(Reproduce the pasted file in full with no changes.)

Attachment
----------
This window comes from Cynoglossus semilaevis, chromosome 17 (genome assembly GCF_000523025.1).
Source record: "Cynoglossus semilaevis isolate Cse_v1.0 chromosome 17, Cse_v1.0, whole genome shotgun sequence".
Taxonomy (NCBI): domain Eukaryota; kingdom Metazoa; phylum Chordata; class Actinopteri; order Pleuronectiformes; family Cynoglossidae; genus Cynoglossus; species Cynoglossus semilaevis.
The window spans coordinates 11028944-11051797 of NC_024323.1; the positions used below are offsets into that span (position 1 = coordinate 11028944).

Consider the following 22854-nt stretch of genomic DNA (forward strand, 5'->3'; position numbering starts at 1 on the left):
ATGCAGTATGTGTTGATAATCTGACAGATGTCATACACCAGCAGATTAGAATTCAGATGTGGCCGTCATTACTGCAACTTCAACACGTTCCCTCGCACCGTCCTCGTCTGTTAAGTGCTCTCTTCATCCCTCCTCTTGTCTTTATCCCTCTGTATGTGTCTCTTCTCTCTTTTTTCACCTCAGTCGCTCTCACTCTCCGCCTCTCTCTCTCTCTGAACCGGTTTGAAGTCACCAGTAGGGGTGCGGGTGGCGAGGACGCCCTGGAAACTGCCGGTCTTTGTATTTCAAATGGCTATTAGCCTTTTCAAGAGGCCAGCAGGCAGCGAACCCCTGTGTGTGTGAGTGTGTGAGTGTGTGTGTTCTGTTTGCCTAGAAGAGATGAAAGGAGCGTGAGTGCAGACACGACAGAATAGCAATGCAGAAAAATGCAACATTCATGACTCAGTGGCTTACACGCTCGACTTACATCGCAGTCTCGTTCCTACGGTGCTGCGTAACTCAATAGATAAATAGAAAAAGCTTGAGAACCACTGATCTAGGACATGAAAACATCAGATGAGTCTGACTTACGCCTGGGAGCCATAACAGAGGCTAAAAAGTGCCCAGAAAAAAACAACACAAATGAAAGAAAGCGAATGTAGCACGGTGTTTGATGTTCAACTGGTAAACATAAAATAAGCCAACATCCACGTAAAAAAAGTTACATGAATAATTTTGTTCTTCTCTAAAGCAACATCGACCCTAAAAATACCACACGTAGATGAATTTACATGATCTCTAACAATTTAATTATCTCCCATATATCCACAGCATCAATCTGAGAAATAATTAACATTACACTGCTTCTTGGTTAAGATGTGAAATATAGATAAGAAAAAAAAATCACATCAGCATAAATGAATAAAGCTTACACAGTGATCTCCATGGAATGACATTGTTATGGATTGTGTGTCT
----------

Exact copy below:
This window comes from Cynoglossus semilaevis, chromosome 17 (genome assembly GCF_000523025.1).
Source record: "Cynoglossus semilaevis isolate Cse_v1.0 chromosome 17, Cse_v1.0, whole genome shotgun sequence".
Taxonomy (NCBI): domain Eukaryota; kingdom Metazoa; phylum Chordata; class Actinopteri; order Pleuronectiformes; family Cynoglossidae; genus Cynoglossus; species Cynoglossus semilaevis.
The window spans coordinates 11028944-11051797 of NC_024323.1; the positions used below are offsets into that span (position 1 = coordinate 11028944).

Consider the following 22854-nt stretch of genomic DNA (forward strand, 5'->3'; position numbering starts at 1 on the left):
ATGCAGTATGTGTTGATAATCTGACAGATGTCATACACCAGCAGATTAGAATTCAGATGTGGCCGTCATTACTGCAACTTCAACACGTTCCCTCGCACCGTCCTCGTCTGTTAAGTGCTCTCTTCATCCCTCCTCTTGTCTTTATCCCTCTGTATGTGTCTCTTCTCTCTTTTTTCACCTCAGTCGCTCTCACTCTCCGCCTCTCTCTCTCTCTGAACCGGTTTGAAGTCACCAGTAGGGGTGCGGGTGGCGAGGACGCCCTGGAAACTGCCGGTCTTTGTATTTCAAATGGCTATTAGCCTTTTCAAGAGGCCAGCAGGCAGCGAACCCCTGTGTGTGTGAGTGTGTGAGTGTGTGTGTTCTGTTTGCCTAGAAGAGATGAAAGGAGCGTGAGTGCAGACACGACAGAATAGCAATGCAGAAAAATGCAACATTCATGACTCAGTGGCTTACACGCTCGACTTACATCGCAGTCTCGTTCCTACGGTGCTGCGTAACTCAATAGATAAATAGAAAAAGCTTGAGAACCACTGATCTAGGACATGAAAACATCAGATGAGTCTGACTTACGCCTGGGAGCCATAACAGAGGCTAAAAAGTGCCCAGAAAAAAACAACACAAATGAAAGAAAGCGAATGTAGCACGGTGTTTGATGTTCAACTGGTAAACATAAAATAAGCCAACATCCACGTAAAAAAAGTTACATGAATAATTTTGTTCTTCTCTAAAGCAACATCGACCCTAAAAATACCACACGTAGATGAATTTACATGATCTCTAACAATTTAATTATCTCCCATATATCCACAGCATCAATCTGAGAAATAATTAACATTACACTGCTTCTTGGTTAAGATGTGAAATATAGATAAGAAAAAAAAATCACATCAGCATAAATGAATAAAGCTTACACAGTGATCTCCATGGAATGACATTGTTATGGATTGTGTGTCT